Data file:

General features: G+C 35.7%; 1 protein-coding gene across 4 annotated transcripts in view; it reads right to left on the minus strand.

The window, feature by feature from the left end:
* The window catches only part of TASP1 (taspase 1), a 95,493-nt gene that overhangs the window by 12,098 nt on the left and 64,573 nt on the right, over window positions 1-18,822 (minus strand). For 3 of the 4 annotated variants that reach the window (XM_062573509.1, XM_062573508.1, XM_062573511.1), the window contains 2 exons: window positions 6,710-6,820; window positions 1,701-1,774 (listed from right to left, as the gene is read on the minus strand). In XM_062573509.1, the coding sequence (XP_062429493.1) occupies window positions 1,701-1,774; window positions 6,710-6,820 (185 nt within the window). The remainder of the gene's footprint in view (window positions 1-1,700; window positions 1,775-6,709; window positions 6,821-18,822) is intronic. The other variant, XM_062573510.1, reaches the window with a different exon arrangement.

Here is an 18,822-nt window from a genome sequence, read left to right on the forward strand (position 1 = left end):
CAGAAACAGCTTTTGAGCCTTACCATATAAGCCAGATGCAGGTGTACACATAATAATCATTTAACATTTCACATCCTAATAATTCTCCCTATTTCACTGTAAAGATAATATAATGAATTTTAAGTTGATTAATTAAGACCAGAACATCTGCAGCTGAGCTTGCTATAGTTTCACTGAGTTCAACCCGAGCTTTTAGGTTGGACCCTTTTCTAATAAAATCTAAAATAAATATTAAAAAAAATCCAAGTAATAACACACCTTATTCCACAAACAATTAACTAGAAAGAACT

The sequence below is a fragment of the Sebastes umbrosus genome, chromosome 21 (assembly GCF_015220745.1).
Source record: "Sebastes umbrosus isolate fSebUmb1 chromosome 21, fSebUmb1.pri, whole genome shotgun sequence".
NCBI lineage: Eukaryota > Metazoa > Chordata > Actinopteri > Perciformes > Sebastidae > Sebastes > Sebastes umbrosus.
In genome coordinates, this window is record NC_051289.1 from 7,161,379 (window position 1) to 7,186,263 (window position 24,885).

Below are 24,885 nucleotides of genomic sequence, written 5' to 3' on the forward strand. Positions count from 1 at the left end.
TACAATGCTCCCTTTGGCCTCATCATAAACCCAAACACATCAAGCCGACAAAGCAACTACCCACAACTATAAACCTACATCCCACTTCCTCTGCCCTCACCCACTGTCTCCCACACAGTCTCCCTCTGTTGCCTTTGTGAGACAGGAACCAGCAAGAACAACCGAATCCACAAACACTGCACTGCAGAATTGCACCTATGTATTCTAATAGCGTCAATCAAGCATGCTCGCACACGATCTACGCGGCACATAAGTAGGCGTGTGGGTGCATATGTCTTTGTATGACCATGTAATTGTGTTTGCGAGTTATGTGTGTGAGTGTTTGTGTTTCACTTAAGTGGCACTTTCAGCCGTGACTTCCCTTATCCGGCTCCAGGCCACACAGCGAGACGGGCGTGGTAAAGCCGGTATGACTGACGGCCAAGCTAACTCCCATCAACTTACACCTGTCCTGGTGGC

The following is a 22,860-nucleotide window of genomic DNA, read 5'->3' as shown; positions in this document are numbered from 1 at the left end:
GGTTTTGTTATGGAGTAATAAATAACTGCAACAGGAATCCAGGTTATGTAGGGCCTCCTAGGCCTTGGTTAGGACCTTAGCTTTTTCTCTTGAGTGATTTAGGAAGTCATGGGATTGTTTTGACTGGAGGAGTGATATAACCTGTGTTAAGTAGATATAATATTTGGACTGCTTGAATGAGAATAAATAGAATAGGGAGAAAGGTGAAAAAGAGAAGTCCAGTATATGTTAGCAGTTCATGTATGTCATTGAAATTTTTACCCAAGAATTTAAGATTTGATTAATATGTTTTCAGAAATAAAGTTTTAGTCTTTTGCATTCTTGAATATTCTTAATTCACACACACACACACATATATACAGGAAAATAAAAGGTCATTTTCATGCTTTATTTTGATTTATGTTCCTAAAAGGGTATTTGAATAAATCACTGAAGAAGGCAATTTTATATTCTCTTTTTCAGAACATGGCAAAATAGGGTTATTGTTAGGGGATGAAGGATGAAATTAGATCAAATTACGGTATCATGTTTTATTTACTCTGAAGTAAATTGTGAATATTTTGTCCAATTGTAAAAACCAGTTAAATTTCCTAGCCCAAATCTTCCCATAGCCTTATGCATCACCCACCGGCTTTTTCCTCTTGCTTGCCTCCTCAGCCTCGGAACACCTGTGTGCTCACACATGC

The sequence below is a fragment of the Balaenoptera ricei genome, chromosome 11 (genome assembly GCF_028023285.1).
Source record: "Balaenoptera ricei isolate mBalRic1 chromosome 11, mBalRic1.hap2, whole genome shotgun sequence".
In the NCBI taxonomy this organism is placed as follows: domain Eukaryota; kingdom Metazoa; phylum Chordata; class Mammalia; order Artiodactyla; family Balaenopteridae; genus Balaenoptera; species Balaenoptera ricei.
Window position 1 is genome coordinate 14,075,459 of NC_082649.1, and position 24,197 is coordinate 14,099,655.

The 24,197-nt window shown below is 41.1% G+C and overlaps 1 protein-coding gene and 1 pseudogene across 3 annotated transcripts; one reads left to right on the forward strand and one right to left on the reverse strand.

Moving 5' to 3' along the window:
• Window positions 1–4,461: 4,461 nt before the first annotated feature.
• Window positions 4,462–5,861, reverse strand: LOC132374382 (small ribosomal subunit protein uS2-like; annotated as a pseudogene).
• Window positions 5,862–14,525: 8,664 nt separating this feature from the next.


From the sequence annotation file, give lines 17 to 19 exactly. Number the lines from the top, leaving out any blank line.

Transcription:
Window position 1 is genome coordinate 14,075,459 of NC_082649.1, and position 24,197 is coordinate 14,099,655.

The 24,197-nt window shown below is 41.1% G+C and overlaps 1 protein-coding gene and 1 pseudogene across 3 annotated transcripts; one reads left to right on the forward strand and one right to left on the reverse strand.

Moving 5' to 3' along the window: